About Gulag Archipelago

Just a little observation.

When published in paperback it was in three volumes. The full one that is.

That first volume is really easy to find second hand. Used (some time ago to be sure) to clog up second hand and tat bookshops.

The second volume was harder to find, quite rare in fact.

The third volume, not sure I’ve even seen it on Amazon.

I assume that sales rather dropped off for the later volumes….

15 comments on “About Gulag Archipelago

  1. Perhaps they were the volumes in which he described how uplifting and inspiring the whole system was and how it provided a ladder out of decrepitude laziness and capitalist running doggyness, and how it was so much more educational than a third rate English University.

    Which is why nobody ever realised.

  2. My understanding was that he intended it to be ultimately redemptive, with a narrative arc starting with the horrors of the gulag but ending with the indomitable human spirit finding ways to survive and give meaning to life even in Siberian slave camps.

    But the first part was so fucking depressing no one read the rest.

  3. Solzhenitsyn is overrated as a writer: plodding, humourless, prolix and bleak Russian wind-baggery….There is little that is life-enhancing in his works; and the information they contain is more readily available elsewhere.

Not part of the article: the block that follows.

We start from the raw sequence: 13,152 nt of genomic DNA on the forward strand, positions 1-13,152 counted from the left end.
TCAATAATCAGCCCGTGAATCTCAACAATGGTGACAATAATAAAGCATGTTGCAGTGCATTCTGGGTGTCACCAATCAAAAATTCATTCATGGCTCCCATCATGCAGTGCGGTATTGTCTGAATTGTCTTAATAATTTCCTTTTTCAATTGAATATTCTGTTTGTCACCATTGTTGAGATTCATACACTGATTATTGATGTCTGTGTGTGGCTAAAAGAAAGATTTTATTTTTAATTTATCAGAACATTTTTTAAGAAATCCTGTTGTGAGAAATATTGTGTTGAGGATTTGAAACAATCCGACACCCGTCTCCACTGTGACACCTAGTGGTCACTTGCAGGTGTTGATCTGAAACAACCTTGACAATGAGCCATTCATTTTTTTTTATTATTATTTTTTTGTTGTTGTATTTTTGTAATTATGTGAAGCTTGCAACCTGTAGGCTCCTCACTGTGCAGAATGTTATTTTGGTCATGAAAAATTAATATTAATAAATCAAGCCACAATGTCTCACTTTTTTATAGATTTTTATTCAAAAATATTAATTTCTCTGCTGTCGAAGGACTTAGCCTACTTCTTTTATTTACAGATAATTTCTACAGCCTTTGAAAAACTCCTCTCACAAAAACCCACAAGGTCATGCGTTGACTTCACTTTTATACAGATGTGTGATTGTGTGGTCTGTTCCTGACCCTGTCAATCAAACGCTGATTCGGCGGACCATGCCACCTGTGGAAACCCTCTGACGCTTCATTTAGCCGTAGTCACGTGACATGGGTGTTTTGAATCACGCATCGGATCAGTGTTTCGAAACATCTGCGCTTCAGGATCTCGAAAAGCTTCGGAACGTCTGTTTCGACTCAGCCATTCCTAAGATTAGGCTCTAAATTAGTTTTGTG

As for the GA, Dr Johnson’s remark about ‘Paradise Lost’ is pertinent here: “Nobody ever wished it was longer”.

    In general, economy of expression in the arts is a (but, obviously, not the only) virtue. For instance, Mahler’s symphonies became increasingly long and turgid, while Sibelius’ symphonies became shorter and tighter – the 7th being only 20 minutes long.

  4. Theo,

    Sorry but the eighth was an unchallenged act of musical genius.

    The ninth is, I agree, merely listenable-to.

  5. Pendantry: the quote is “none ever wished it longer”, which has a much more Johnsonian ring to it.

  6. The odd thing thing is that although Solzhenitsyn catalogued the horrors of the system in ever greater detail – after volume 1, the detail increases and it just seems ever more incredible that people survived – he still had faith in the system itself. He could not believe in a better world than scientific socialism despite the empirical evidence

  7. When they were sold as individual paperback books, I suspect that the “Fellowship of the Ring” outsold “Return of the King” for the same reason.

    Probably not as disproportionately as the difference between Gulag Archipelago though.

  8. “When they were sold as individual paperback books, I suspect that the “Fellowship of the Ring” outsold “Return of the King” for the same reason.”
    If you drip into http://www.librarything.com you can see that play out in stats from the members of that site. For GA you have to pick through different editions, but headline figures are:
    3748 | 1102 | 543

Leave a Reply

Name and email are required. Your email address will not be published.